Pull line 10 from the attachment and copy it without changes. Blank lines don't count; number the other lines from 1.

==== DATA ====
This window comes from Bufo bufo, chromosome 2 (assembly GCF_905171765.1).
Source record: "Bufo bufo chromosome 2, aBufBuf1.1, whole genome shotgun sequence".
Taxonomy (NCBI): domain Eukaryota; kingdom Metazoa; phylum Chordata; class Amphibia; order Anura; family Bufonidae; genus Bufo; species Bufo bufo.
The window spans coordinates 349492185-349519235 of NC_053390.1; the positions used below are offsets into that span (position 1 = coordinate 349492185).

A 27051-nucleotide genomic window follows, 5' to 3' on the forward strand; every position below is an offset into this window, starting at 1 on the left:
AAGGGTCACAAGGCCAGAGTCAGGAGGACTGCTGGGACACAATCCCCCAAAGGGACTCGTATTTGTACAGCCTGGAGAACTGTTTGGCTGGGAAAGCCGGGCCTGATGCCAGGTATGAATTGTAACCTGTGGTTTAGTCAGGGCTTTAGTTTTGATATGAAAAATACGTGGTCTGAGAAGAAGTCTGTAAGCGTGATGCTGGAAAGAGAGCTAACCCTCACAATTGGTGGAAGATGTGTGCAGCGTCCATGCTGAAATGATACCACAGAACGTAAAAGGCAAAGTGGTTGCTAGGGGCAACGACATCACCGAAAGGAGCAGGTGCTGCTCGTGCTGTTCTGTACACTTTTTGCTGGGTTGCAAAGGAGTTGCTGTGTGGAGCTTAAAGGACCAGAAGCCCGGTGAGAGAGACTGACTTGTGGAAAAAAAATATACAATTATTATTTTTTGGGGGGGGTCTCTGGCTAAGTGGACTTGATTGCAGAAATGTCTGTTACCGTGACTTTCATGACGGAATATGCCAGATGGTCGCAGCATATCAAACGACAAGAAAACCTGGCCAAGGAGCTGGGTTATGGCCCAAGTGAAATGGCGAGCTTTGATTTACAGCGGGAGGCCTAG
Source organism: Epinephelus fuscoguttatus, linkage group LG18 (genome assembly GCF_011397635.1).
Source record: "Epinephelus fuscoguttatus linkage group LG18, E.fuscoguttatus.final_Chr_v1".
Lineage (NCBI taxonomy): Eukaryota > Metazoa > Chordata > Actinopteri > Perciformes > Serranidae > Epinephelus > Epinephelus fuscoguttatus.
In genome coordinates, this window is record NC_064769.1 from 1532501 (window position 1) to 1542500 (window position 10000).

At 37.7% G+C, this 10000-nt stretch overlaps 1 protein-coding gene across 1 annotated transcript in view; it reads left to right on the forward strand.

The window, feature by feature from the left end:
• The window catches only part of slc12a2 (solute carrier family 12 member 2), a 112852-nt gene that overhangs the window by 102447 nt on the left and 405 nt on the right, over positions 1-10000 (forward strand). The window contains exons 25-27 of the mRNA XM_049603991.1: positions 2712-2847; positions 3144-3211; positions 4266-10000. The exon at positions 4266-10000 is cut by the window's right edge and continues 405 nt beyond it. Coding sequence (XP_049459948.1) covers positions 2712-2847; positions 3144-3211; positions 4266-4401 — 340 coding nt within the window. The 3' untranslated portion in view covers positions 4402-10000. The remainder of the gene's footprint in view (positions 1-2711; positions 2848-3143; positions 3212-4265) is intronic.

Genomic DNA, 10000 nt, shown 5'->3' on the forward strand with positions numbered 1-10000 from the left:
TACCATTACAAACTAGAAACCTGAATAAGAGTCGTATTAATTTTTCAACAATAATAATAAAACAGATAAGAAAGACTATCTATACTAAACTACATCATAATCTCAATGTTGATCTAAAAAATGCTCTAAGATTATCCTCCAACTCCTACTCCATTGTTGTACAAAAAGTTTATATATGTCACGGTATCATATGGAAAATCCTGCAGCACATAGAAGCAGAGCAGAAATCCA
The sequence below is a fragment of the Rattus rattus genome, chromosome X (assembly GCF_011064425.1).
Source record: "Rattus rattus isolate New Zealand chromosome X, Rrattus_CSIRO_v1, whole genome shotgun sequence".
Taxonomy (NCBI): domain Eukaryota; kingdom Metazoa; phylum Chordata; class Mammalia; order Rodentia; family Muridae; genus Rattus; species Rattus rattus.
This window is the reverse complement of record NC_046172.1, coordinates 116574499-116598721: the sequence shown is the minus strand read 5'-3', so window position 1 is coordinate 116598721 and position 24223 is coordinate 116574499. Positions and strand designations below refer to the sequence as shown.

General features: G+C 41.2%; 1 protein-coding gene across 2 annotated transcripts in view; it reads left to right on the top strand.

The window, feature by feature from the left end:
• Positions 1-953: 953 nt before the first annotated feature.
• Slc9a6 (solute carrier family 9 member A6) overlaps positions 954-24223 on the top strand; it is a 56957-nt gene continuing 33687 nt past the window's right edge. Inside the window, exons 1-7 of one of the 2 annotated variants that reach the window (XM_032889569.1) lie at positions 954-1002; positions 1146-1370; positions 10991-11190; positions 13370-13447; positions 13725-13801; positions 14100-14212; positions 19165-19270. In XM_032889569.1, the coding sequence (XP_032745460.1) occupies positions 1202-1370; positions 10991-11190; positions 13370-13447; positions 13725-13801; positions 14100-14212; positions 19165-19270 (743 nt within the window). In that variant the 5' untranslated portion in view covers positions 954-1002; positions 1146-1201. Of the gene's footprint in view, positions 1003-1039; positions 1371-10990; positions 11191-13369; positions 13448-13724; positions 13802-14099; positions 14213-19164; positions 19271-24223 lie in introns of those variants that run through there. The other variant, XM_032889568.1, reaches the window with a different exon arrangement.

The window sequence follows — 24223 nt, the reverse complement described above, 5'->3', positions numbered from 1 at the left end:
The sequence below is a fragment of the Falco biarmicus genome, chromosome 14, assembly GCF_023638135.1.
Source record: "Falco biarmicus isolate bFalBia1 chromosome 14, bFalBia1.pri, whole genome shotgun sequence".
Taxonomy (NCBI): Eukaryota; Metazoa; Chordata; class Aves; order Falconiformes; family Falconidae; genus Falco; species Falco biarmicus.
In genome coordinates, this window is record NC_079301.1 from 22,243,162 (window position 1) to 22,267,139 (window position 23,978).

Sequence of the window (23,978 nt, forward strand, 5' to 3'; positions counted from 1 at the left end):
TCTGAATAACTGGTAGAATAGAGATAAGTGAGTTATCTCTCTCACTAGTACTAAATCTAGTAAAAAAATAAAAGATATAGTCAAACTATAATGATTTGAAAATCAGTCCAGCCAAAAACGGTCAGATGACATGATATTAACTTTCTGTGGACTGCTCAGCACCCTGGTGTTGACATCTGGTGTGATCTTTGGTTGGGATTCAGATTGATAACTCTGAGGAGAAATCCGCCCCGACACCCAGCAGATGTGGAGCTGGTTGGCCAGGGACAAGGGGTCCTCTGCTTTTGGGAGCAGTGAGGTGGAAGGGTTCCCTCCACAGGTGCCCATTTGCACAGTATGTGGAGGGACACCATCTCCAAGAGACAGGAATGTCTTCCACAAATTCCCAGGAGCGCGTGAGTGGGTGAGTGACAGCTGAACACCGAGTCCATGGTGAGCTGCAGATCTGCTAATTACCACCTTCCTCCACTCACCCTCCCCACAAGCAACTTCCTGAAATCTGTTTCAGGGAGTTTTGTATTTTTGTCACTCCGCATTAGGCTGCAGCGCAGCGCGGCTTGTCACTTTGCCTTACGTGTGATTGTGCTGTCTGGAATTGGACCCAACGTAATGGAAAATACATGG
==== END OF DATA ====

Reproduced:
In genome coordinates, this window is record NC_064769.1 from 1532501 (window position 1) to 1542500 (window position 10000).